I continued to be impressed by the quality of our meetings. Hell, I’m impressed that fifteen people would even show up to discuss a topic related to Constitutional law. We seem to be able to have interesting discussions on almost anything. Here are a few follow-up links to topics we couldn’t really get into because of their narrowness and complexity.
- As I explained, I personally don’t have much use for the originalist school of Constitutional interpretation. In my experience, “original intent” is mainly used as a political slogan to delegitimize anyone who disagrees with conservative political preferences.
- However, on an academic level, originalism (related to but not identical to “textualism,” I believe) can be more subtle and deserving of respect. Here are some articles that get into the thick weeds a bit but reflect originalist thinking. They are from the legal blog called the Volokh Conspiracy, the only conservative law-oriented blog I read.
- In sharp contrast, read this explanation of the “Tenther” movement. As I mentioned, people who focus on the 10th amendment believe the every expansion of federal power since the New Deal (since 1900, really) is unconstituitional. We had a voice implying such a viewpoint last night. Tentherism rapidly is becoming a pillar of conservative political thought. It ain’t just Rand Paul.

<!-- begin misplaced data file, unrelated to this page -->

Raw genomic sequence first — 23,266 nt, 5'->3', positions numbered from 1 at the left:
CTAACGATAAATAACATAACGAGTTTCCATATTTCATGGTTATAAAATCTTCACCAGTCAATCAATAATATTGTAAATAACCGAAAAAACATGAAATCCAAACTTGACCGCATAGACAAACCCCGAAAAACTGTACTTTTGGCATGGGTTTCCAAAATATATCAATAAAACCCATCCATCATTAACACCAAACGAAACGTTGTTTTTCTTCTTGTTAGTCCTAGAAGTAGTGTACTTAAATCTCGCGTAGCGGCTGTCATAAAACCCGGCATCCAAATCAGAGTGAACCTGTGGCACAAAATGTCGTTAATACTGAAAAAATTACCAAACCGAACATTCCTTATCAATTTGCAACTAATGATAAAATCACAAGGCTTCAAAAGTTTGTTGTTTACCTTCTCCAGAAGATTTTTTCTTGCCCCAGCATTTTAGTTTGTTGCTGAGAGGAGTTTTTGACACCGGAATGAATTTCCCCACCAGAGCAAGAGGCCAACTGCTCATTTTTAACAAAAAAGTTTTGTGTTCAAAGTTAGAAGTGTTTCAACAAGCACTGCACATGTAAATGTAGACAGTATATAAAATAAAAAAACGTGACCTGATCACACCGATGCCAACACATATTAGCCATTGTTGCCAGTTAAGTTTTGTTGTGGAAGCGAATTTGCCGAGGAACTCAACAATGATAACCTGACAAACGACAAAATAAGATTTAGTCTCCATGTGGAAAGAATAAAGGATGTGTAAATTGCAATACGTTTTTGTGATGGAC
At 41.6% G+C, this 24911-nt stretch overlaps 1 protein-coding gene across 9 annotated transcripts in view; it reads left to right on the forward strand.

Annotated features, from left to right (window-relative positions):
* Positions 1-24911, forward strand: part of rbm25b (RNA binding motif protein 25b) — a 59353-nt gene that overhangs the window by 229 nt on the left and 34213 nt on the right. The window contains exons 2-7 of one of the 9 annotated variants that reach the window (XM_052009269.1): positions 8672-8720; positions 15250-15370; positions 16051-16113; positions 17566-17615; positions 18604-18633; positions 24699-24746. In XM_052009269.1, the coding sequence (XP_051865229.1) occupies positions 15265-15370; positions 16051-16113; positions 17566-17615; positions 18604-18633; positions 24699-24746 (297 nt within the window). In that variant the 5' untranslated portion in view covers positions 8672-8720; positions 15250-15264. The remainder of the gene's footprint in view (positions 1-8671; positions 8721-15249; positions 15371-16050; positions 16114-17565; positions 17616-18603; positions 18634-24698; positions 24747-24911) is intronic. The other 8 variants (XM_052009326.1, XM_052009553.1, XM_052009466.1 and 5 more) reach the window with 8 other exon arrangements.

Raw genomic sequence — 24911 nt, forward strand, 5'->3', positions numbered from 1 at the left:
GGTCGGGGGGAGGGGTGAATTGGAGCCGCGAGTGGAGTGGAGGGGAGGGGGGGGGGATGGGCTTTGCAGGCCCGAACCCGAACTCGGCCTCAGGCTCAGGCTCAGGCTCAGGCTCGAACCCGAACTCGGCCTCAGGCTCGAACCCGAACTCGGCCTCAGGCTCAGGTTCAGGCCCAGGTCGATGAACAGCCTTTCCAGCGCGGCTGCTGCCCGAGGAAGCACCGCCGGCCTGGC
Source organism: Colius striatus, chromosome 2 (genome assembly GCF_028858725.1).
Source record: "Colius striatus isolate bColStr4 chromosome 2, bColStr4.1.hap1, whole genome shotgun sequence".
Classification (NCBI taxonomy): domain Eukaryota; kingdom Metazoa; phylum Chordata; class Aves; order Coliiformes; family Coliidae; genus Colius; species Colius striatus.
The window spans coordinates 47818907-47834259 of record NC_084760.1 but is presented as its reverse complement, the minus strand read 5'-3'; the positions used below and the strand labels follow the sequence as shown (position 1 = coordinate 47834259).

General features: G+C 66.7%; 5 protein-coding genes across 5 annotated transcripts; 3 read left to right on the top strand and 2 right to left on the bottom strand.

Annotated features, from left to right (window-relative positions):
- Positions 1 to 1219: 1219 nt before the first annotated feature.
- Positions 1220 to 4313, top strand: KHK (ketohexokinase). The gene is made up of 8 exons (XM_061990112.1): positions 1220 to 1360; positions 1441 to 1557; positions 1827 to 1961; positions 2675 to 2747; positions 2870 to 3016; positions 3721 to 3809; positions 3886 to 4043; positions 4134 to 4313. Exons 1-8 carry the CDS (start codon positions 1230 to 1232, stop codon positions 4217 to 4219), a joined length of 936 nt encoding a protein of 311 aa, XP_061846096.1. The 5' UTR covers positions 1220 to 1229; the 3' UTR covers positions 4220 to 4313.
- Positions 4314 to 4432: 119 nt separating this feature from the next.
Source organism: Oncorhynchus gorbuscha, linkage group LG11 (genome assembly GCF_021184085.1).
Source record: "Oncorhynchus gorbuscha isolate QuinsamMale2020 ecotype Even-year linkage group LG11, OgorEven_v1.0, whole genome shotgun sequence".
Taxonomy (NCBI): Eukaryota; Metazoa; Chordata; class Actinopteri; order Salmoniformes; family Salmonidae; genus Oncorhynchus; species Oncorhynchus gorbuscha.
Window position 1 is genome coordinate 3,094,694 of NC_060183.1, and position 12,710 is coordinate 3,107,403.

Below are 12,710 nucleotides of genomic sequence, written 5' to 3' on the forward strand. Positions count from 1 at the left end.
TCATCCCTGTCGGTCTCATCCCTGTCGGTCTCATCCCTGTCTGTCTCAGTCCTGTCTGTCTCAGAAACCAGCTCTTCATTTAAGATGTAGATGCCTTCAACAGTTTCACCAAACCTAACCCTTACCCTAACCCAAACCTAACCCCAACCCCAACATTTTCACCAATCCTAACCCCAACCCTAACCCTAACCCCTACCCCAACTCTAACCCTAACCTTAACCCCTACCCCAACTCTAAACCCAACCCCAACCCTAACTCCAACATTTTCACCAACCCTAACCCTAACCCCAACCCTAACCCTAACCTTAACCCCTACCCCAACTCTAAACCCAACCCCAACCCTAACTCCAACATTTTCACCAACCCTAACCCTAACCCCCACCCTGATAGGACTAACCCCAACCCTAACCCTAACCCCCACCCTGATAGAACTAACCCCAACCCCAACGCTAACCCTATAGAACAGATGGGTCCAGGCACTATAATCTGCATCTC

CONSTITUTIONAL LAW READINGS
- This site, “The Constitution In 2020” is great. It excerpts many of the chapters from the book of the same name. Each one covers a different topic. I’d recommend (to Peter, especially) at least the first two and the one on federalism. One of the main authors, Jack Balkin, has a heavy-duty (liberal) legal theory blog here.
- Book I referenced: The Radicalism Of The American Revolution. Way cool explanation of what was truly new and revolutionary in our nation’s founding — a change from a hierarchical view of political and social relations to a more egalitarian one.
- I also added “Lies The Government Told You” to the Books We like tab at the top of the homepage, per Jess’s suggestion. The author appears to be a strong proponent of the “Constitution in exile” theory; i.e., that the pre-New Deal, 1880s-era interpretation of federal power should be restored.